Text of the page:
Attachment of Pathogenic Prion Protein to Model Oxide Surfaces


Prions are the infectious agents in the class of fatal neurodegenerative diseases known as transmissible spongiform encephalopathies, which affect humans, deer, sheep, and cattle. Prion diseases of deer and sheep can be transmitted via environmental routes, and soil is has been implicated in the transmission of these diseases. Interaction with soil particles is expected to govern the transport, bioavailability and persistence of prions in soil environments. A mechanistic understanding of prion interaction with soil components is critical for understanding the behavior of these proteins in the environment. Here, we report results of a study to investigate the interactions of prions with model oxide surfaces (Al2O3, SiO2) using quartz crystal microbalance with dissipation monitoring and optical waveguide light mode spectroscopy. The efficiency of prion attachment to Al2O3 and SiO2 depended strongly on pH and ionic strength in a manner consistent with electrostatic forces dominating interaction with these oxides. The presence of the N-terminal portion of the protein appeared to promote attachment to Al2O3 under globally electrostatically repulsive conditions. We evaluated the utility of recombinant prion protein as a surrogate for prions in attachment experiments and found that its behavior differed markedly from that of the infectious agent. Our findings suggest that prions would tend to associate with positively charged mineral surfaces in soils (e.g., iron and aluminum oxides).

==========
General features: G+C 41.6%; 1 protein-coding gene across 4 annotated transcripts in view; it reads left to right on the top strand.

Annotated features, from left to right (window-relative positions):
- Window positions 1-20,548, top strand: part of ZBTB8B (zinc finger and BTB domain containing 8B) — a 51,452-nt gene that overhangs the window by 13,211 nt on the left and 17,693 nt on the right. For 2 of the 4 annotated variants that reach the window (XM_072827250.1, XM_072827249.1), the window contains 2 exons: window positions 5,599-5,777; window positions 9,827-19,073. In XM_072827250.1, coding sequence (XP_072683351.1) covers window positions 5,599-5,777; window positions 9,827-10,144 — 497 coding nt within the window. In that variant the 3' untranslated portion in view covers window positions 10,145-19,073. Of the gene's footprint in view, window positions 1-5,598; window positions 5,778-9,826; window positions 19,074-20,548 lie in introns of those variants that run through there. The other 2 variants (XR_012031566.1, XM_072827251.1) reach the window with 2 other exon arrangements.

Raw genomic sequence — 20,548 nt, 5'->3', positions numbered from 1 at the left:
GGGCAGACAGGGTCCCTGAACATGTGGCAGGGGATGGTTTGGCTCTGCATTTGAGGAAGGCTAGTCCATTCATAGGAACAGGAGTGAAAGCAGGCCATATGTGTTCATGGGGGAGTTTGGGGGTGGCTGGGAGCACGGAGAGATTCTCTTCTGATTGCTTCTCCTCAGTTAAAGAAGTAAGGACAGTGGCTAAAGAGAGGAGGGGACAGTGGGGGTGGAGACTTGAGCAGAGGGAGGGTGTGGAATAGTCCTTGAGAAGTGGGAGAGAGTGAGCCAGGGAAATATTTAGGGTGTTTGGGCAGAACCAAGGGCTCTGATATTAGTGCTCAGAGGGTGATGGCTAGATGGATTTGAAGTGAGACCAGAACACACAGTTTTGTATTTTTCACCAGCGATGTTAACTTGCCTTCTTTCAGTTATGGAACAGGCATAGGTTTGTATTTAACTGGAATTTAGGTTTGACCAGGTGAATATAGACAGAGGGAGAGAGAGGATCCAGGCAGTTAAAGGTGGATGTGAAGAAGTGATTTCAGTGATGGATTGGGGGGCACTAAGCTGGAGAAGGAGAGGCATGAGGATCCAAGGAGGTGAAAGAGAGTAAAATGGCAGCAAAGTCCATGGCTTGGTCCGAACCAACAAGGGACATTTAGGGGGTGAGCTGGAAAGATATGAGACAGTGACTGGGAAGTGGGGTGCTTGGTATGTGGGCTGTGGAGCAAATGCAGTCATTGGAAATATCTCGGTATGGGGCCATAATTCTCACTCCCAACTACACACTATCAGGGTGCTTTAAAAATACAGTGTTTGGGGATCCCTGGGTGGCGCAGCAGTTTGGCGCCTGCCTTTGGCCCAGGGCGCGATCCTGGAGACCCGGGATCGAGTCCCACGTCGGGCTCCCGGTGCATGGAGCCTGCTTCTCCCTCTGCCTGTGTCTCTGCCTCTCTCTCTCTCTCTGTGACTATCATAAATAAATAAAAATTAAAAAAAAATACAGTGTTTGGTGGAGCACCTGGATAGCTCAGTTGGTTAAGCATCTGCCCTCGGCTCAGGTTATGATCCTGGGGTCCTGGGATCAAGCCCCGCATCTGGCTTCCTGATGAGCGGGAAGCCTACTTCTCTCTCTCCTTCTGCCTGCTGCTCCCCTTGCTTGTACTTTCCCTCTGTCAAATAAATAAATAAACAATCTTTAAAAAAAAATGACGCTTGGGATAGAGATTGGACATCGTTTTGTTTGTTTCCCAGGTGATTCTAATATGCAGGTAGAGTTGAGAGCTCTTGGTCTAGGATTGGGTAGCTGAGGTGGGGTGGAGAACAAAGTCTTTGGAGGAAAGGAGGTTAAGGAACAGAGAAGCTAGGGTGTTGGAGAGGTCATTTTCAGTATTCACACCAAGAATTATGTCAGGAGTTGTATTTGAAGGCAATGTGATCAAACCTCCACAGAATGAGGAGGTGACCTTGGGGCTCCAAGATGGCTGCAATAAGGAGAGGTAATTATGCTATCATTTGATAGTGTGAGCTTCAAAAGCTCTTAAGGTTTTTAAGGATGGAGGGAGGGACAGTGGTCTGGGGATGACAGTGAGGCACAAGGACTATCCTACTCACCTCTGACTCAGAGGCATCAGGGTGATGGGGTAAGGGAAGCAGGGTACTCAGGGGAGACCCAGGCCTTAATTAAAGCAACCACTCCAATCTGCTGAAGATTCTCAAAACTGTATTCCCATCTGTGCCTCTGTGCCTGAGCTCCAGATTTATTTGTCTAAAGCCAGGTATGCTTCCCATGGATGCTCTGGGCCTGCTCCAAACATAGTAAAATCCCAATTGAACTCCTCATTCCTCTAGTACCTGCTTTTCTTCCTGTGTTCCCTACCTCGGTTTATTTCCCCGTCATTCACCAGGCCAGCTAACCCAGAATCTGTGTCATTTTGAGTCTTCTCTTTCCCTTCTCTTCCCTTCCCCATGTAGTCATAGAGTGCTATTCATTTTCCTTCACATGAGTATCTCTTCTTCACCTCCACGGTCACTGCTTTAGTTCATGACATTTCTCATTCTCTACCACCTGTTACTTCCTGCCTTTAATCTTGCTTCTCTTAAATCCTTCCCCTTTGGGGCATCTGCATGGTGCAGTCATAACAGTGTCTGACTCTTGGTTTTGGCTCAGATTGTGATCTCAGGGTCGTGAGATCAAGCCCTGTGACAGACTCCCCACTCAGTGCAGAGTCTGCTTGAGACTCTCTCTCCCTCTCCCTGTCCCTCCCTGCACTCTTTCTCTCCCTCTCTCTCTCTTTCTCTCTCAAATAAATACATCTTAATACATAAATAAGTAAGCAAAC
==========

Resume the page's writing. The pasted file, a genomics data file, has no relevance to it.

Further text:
Authors: Kurt H. Jacobson, Thomas R. Kuech, and Joel A. Pedersen§*
Department of Civil and Environmental Engineering, Environmental Chemistry and Technology Program, and §Department of Soil Science, University of Wisconsin, Madison, Wisconsin 53706, United States

Source: American Chemical Society